CHATHAM, Mass. — The tides here lay down a walkway of shells — horseshoe crabs, scallops, palm-size crabs — where the water meets dry sand. On Earth Day 2013 a nearly full moon is perched, like a round plate on a pedestal, amid an expanse of cloudless blue sky. Gulls soar and dive in a stout breeze, and in the nearby mudflats men and women with long-handled metal rakes in hand and collars turned up to the wind probe for sweet clams.
Had it not been for the principles of conservation and the values of pollution prevention that defined the first Earth Day in 1970, it’s almost certain that this stretch of Cape Cod beach would be sickened by now by any number of symptoms of environmental disease — sewage, chemical pollution, unsightly development, plastic litter, algae, and smog. The fact that shells mark the beach here, not garbage, and that the air is as clear as fresh-wiped crystal is testament to a streak in the American character that most citizens do not take for granted.
We cherish our beautiful places, and we are a nation rich in them. We’ve actively approved statutes to safeguard that beauty. And despite decades of effort by one faction or another to weaken those protections, our citizens and their allies in government and the courts time and again have insisted that they be enforced.
To do otherwise is to capitulate to the same tide of neglect and dysfunction that has consumed cities, the land, and the water in so many other countries. In Beijing the air is so thick with coal dust and toxic chemicals it’s dangerous to breathe. The Yamuna River is so choked with the raw sewage and chemical effluent of Delhi that it stinks like an open sewer and produces giant bubbles of methane. Old wells in Azerbaijan provide a pathway for streams of crude oil to rise to the surface and pour into earthen impoundments, forming sizable and unguarded ponds of fuel so aromatic they sting the nose, and so flammable they could explode into fire at any time.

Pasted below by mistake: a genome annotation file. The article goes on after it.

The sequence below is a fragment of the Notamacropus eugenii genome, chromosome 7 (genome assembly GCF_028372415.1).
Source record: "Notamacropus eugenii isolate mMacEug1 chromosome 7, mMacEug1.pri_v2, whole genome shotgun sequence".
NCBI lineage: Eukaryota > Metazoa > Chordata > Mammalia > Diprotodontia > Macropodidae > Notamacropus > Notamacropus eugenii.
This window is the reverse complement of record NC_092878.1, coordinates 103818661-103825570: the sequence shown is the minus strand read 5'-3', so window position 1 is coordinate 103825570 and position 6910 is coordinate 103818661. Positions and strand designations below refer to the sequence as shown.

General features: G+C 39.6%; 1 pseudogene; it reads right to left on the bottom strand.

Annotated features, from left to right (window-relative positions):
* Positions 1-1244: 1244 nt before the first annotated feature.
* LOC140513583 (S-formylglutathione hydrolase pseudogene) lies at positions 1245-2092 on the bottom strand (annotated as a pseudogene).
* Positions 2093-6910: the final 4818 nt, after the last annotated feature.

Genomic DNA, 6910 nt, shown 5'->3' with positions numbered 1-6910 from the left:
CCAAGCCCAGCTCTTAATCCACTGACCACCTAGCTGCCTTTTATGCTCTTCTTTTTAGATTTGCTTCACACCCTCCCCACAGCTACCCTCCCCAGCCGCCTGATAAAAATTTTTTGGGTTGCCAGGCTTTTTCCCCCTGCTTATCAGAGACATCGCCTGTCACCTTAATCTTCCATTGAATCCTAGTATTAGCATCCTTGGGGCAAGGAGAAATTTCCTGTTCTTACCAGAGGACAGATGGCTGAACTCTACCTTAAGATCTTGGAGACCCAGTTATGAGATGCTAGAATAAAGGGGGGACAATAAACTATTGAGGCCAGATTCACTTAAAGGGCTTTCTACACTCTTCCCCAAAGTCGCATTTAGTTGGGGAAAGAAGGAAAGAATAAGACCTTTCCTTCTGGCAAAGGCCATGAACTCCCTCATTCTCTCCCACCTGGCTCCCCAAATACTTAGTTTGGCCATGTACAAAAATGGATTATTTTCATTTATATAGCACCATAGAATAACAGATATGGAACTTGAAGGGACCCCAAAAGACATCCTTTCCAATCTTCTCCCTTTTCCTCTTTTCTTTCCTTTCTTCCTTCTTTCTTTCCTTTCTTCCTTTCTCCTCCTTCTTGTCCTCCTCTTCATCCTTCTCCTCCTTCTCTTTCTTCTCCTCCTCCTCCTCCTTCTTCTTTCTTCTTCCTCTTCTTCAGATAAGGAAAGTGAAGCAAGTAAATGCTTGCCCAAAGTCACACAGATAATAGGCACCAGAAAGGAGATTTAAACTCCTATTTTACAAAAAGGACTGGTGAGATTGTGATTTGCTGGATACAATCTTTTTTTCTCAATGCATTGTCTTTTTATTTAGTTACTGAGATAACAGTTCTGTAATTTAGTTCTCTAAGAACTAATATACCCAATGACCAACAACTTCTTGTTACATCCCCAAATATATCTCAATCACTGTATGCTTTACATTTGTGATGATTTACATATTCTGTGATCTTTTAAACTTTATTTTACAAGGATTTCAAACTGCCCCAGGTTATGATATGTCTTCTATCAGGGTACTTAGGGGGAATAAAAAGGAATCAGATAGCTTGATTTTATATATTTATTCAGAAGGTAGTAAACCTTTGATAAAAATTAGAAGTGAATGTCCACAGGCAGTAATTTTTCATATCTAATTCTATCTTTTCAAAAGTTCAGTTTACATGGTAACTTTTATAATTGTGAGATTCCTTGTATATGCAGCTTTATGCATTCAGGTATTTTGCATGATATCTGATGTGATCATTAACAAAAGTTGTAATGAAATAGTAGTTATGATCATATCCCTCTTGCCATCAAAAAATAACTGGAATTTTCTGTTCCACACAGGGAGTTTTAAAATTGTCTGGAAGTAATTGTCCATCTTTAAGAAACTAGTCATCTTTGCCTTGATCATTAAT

The same kind of conditions existed in the United States well into the 20th century. More than four decades ago an oil spill in Santa Barbara, a river fire in Cleveland, a sewage-choked and dying Lake Erie, and air pollution so thick that American skylines disappeared in auto-exhausted smog prompted Americans to declare they’d had enough. Major environmental statutes were passed by bipartisan majorities in Congress and state legislatures. The air and water grew clearer. Cities rose out of the smog, drew closer to their waterfronts, and became great places to live and work again. Boundaries were drawn around wild lands and protections were instituted to prevent the killing of rare and endangered species. Outdoor recreation emerged as one of the country’s important economic sectors.
You can’t see the air you breathe in New York, like you could 40 years ago. People swim in the Hudson River. It took decades of work by countless people to complete these triumphs of policy, government, and private enterprise.
There is more to do. Just as on the first Earth Day 43 years ago, there are problems aplenty to discuss and solve, especially in the nexus of water, energy, food, and climate that is buffeting national economies and the global environment. The conflicting trend lines are very clear. The world is experiencing rising demand for energy and food the two largest consumers of water. But in the era of climate change fresh water reserves in the United States and globally are drying up.
The contest between water, energy, and food represents an opportunity for collaboration, not a formula for conflict. This is not a naive thought. Earth Day in the United States is an annual reminder of how urgency, intelligence, and persistence produced a cleaner, healthier, more vital country. The green idea has become a national ideal. Earth Day also honors the fact that in executing the nation’s extraordinary work to diminish the myriad risks of industrial society we also grew more competitive and prosperous.
The threats to the planet are just as profound now as they were in 1970. Earth Day’s next role, rooted in its founding principles, is to serve as the convening idea for truly global collaboration to heal the planet and heat up the economy.
— Keith Schneider